Tom Jones belts 'em out

Tom JonesHe's still got it. After more than 40 years performing, Tom Jones has his vocals and his sex appeal intact. The 66-year-old international star whooped it up for an audience of 2,500 last night in the RBC Theatre of the John Labatt Centre -- strutting his stuff, shaking his hips and bellowing out old and new hits. Dressed in black with a beaded shirt and a gold cross over his chest, Jones performed disco, funk, rock 'n' roll, pop and ballads and did it with style. Not surprising really, when he has survived the music fads of four decades-plus and collaborated with different generations of singers to stay current. Prince, Talking Heads, The Pretenders are just some of the artists with whom he's worked. Prince seemed to have some influence in Jones' lighting last night. He clearly likes purple. The crowd of mainly middle-agers and up -- you could tell it was an older group when the lighters came out -- got going as the first chords of Delilah, his smash hit single from 1968, were heard four songs in. "Are we going to have a good time tonight?" he sang to the audience. "Is everything all right so far?"

He kept asking the questions and the crowd's cheering and fist pumping was his answer. It was the women in the audience who were showing the most appreciation for the still-svelte Jones. Panties hit the stage shortly after Delilah. It has come to be expected at a Tom Jones' concert. What was not expected was the man clad in white who danced his way up to the stage and tossed a pair of men's briefs at the feet of Jones, who was clearly amused. "Was that a man that brought those up? You never know nowadays," Jones said.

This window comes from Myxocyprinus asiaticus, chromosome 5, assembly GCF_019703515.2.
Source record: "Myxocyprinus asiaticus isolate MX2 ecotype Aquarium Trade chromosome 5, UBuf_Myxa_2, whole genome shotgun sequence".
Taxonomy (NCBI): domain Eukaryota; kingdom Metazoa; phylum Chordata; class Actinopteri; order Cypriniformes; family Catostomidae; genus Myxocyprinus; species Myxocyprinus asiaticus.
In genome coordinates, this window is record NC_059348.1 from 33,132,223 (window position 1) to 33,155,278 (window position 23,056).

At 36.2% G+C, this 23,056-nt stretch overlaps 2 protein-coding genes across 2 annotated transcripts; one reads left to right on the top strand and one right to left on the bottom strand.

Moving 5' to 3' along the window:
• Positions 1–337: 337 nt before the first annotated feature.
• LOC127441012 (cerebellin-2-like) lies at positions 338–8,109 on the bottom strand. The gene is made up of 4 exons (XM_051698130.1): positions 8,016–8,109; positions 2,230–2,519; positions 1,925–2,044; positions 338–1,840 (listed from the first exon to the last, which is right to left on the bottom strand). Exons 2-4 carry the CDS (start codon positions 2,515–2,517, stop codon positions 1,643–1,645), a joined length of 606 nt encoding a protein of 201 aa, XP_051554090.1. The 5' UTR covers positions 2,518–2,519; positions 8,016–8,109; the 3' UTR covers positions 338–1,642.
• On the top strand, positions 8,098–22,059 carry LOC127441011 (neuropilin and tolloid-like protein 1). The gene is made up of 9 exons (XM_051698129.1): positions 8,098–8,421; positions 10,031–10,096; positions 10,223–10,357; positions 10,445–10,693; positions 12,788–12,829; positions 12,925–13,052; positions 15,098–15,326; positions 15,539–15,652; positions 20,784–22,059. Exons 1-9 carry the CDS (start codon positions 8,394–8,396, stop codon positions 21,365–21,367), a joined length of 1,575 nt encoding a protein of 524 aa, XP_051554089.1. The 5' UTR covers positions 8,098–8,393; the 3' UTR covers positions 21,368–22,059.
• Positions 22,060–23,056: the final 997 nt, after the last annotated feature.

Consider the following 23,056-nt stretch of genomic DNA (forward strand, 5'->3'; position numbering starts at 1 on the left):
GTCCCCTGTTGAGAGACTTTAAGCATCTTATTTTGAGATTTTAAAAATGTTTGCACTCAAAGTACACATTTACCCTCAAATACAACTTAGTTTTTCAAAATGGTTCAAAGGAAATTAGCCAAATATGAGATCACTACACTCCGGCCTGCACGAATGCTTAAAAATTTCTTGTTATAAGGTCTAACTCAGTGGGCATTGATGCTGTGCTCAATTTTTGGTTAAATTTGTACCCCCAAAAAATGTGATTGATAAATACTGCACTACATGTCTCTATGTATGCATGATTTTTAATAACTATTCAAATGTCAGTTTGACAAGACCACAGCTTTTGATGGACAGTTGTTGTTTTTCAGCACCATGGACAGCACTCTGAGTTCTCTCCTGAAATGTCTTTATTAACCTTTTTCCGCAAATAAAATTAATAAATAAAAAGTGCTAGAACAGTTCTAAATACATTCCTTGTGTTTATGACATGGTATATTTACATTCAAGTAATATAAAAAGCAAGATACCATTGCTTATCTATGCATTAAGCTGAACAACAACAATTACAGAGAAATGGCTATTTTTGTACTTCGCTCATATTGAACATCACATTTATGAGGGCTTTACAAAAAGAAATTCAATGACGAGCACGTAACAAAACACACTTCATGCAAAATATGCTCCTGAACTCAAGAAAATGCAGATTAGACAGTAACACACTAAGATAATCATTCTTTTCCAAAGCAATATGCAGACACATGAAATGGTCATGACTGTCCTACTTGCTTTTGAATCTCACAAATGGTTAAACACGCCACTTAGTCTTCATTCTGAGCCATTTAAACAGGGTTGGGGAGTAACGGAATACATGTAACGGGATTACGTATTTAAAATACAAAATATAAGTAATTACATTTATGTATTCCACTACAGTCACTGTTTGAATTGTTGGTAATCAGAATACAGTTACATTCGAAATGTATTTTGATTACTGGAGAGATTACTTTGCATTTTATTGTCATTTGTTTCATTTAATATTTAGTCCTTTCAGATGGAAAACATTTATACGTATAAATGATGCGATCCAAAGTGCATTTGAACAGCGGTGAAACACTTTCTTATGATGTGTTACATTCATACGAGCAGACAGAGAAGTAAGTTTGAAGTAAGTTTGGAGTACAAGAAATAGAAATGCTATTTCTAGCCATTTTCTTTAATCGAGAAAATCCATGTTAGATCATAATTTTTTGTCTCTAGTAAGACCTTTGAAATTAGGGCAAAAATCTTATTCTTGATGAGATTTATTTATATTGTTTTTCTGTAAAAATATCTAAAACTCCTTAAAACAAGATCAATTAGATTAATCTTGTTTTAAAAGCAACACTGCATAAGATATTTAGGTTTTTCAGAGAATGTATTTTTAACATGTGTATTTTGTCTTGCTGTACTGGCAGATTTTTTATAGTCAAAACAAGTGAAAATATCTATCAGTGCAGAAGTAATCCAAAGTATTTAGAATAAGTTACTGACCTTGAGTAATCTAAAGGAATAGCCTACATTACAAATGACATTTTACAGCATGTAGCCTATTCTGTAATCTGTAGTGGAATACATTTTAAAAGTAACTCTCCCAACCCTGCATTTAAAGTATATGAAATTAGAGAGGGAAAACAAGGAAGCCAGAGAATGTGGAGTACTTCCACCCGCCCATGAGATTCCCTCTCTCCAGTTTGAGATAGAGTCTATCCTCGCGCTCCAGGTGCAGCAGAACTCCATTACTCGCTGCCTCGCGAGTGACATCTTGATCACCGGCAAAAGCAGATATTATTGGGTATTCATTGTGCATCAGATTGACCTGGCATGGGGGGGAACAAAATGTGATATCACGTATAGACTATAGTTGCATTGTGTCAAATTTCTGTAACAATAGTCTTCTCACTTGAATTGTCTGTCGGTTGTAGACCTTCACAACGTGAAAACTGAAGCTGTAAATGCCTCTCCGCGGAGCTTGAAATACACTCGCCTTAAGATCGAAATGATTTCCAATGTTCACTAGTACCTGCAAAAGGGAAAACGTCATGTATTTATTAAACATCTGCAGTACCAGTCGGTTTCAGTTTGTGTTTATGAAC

We could respectfully call him Sir Tom Jones, as he received his knighthood from the Queen this year at Buckingham Palace. But Jones didn't have the respect of everybody last night. A couple of women were impatient to have him start the show -- he was five minutes late. "Maybe he's having a hard time getting up the stairs," one woman said. Ouch. But the Wales native wasn't reticent to make fun of himself. As he led into a song, he told the audience he couldn't remember if it was written in the late '50s or early '60s. "The memory is the second thing to go. The only problem is, I can't remember what the first thing is," he joked.

While he did some newer material, such as dance track Stoned in Love that was released April 24 and entered the U.K. charts at No. 8 the next week, the fans appreciated the old hits the most. It's Not Unusual (1965), What's New Pussycat (1965), I'll Never Fall in Love Again (1967), and Green, Green Grass of Home (1966) had many on their feet singing along. His Green, Green Grass number was sung with such power and passion, it was a shame only 2,500 got to hear it.

A line in that song, "The old house is still standing" seems fitting for Jones. It doesn't look like he plans on being knocked down any time soon. Sun, July 16, 2006 By KATHY RUMLESKI, FREE PRESS REPORTER